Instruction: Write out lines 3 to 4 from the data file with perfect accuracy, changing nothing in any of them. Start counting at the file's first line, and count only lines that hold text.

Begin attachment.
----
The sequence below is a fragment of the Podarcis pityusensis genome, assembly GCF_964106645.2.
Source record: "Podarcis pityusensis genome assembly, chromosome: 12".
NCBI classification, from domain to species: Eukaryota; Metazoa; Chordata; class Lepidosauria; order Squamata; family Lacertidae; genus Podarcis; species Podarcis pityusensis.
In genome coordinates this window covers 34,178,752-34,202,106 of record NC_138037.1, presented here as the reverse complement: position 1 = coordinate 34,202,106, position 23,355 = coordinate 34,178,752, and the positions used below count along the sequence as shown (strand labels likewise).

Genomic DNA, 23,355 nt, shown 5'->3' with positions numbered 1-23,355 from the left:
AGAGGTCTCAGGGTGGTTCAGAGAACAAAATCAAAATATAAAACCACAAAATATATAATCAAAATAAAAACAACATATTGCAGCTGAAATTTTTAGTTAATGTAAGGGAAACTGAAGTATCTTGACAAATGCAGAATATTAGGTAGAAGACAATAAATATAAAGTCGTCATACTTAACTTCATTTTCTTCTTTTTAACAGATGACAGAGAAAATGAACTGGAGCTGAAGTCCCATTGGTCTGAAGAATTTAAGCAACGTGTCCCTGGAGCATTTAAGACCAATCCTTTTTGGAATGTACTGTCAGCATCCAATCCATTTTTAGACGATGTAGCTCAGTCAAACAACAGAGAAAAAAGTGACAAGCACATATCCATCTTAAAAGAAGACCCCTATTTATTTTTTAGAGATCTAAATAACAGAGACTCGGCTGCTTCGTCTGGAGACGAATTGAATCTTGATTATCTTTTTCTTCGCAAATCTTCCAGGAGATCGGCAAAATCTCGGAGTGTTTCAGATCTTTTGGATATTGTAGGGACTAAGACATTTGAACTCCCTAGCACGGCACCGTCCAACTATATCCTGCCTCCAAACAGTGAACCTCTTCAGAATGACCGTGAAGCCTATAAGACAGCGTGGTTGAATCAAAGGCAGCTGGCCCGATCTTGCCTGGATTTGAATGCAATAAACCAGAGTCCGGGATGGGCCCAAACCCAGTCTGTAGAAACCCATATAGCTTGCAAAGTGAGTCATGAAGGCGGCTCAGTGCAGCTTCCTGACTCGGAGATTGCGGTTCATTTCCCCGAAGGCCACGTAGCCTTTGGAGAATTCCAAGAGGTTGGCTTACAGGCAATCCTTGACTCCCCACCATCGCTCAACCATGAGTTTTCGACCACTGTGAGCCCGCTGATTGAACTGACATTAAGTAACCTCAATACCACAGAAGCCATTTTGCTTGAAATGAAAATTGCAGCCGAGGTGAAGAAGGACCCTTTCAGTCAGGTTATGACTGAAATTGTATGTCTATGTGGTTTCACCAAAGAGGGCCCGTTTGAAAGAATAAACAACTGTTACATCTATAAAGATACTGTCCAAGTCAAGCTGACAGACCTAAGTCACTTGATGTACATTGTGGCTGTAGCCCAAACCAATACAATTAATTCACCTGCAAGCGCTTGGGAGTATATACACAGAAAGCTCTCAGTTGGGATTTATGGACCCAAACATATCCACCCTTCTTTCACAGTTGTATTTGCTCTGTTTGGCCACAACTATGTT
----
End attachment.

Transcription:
NCBI classification, from domain to species: Eukaryota; Metazoa; Chordata; class Lepidosauria; order Squamata; family Lacertidae; genus Podarcis; species Podarcis pityusensis.
In genome coordinates this window covers 34,178,752-34,202,106 of record NC_138037.1, presented here as the reverse complement: position 1 = coordinate 34,202,106, position 23,355 = coordinate 34,178,752, and the positions used below count along the sequence as shown (strand labels likewise).